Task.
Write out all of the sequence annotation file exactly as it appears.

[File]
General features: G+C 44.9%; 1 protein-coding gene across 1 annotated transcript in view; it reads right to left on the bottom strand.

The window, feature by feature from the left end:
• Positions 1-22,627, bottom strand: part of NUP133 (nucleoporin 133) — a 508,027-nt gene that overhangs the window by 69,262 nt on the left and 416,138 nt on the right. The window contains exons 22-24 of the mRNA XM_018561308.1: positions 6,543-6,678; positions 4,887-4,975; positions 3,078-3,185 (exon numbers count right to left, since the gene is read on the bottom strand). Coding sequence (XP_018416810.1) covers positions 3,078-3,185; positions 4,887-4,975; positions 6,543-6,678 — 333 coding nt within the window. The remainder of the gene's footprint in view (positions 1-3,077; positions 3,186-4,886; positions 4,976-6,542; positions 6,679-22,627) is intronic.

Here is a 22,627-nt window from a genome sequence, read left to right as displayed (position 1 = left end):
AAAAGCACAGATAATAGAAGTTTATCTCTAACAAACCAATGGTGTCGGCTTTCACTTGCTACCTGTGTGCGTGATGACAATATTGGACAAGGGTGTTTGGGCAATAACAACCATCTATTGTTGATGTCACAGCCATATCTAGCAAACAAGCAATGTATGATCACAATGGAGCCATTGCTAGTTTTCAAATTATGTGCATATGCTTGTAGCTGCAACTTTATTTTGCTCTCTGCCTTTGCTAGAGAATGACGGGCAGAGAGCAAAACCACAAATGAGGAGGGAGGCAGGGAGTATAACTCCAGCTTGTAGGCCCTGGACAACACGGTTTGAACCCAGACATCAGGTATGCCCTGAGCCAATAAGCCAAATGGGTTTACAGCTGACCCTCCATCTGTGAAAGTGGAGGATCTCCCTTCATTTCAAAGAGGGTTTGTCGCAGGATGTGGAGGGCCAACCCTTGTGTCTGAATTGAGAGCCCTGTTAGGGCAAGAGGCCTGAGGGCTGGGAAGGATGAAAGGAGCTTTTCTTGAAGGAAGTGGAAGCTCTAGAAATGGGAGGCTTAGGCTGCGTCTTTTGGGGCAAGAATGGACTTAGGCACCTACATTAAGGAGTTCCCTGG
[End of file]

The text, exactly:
General features: G+C 44.9%; 1 protein-coding gene across 1 annotated transcript in view; it reads right to left on the bottom strand.

The window, feature by feature from the left end:
• Positions 1-22,627, bottom strand: part of NUP133 (nucleoporin 133) — a 508,027-nt gene that overhangs the window by 69,262 nt on the left and 416,138 nt on the right. The window contains exons 22-24 of the mRNA XM_018561308.1: positions 6,543-6,678; positions 4,887-4,975; positions 3,078-3,185 (exon numbers count right to left, since the gene is read on the bottom strand). Coding sequence (XP_018416810.1) covers positions 3,078-3,185; positions 4,887-4,975; positions 6,543-6,678 — 333 coding nt within the window. The remainder of the gene's footprint in view (positions 1-3,077; positions 3,186-4,886; positions 4,976-6,542; positions 6,679-22,627) is intronic.

Here is a 22,627-nt window from a genome sequence, read left to right as displayed (position 1 = left end):
AAAAGCACAGATAATAGAAGTTTATCTCTAACAAACCAATGGTGTCGGCTTTCACTTGCTACCTGTGTGCGTGATGACAATATTGGACAAGGGTGTTTGGGCAATAACAACCATCTATTGTTGATGTCACAGCCATATCTAGCAAACAAGCAATGTATGATCACAATGGAGCCATTGCTAGTTTTCAAATTATGTGCATATGCTTGTAGCTGCAACTTTATTTTGCTCTCTGCCTTTGCTAGAGAATGACGGGCAGAGAGCAAAACCACAAATGAGGAGGGAGGCAGGGAGTATAACTCCAGCTTGTAGGCCCTGGACAACACGGTTTGAACCCAGACATCAGGTATGCCCTGAGCCAATAAGCCAAATGGGTTTACAGCTGACCCTCCATCTGTGAAAGTGGAGGATCTCCCTTCATTTCAAAGAGGGTTTGTCGCAGGATGTGGAGGGCCAACCCTTGTGTCTGAATTGAGAGCCCTGTTAGGGCAAGAGGCCTGAGGGCTGGGAAGGATGAAAGGAGCTTTTCTTGAAGGAAGTGGAAGCTCTAGAAATGGGAGGCTTAGGCTGCGTCTTTTGGGGCAAGAATGGACTTAGGCACCTACATTAAGGAGTTCCCTGG